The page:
Senate to Hear Grandparent Scam Rise in Complaints Attracts National Attention

July 15, 2014
For too many years, Better Business Bureau® has fielded calls from seniors and concerned family members who convey stories of thousands lost to strangers perpetrating what's become known as the "Grandparent Scam." The US Senate is examining the growing problem with a hearing tomorrow in Washington, DC. 

BBB serving Greater Maryland warns the grandparent scam usually begins with a "phishing" call by someone who poses as a grandchild in trouble in another country. Once "Grandma" or "Granddad" is hooked, the caller spins a tale of imprisonment, other detainment or even an accident and an urgent need of cash in order to gain freedom. Often, the senior family member answers the caller's plea by addressing him or her by a grandchild's name. That knowledge can enhance the experienced scammer's skills of persuasion. Sometimes the caller pretends to be a government official or medical professional.  

The scam always includes the caution that the grandparent not tell "Mom or Dad," and that the money be discretely wired to the desired point of destination. The FTC reports that more than $73 million dollars were lost to the scam in 2013.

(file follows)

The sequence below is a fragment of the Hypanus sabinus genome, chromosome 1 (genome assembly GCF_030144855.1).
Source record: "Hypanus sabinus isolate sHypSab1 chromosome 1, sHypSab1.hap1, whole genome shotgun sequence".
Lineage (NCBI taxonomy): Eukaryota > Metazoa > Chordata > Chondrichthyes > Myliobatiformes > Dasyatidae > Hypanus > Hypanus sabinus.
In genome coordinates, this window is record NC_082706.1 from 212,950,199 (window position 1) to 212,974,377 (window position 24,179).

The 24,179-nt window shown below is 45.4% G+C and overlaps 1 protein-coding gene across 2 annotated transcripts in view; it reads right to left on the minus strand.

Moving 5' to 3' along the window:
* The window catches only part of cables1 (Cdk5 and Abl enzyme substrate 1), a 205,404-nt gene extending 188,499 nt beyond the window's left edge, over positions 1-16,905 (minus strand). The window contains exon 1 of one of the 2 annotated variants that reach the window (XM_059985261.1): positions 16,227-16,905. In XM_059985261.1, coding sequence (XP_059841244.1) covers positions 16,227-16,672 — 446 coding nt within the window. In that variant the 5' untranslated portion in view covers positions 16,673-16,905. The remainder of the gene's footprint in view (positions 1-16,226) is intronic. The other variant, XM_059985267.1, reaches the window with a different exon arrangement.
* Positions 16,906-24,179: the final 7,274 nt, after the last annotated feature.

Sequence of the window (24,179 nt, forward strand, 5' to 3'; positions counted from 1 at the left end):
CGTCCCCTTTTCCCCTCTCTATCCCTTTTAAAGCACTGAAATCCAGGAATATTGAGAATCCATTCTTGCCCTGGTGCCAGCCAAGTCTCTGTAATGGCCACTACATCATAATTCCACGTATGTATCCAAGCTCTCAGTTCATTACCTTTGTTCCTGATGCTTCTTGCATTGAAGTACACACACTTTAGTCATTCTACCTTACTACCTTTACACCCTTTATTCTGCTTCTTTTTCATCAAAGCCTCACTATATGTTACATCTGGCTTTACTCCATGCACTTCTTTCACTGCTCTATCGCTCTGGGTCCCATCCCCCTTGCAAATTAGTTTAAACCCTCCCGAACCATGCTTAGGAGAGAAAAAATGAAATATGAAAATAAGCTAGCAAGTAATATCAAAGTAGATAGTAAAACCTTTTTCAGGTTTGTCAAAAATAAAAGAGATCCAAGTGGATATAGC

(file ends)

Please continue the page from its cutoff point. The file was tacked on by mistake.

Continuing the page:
BBB offers these tips to avoid the grandparent scam:

  • Be skeptical. Ask questions only the grandchild could know the answer to, without revealing too much personal information yourself. Ask the name of a pet, a favorite dish or what school they attend. Your loved one should not get angry about you being too cautious.
  • Verify information. Check with the parents to see if their child is really travelling as they say they are.
  • Don't wire money. Never use a transfer service to send money to someone you haven't met in person, or for an emergency you haven't verified is real.
  • Report it. If you fall victim to the scam, contact the FTC and BBB.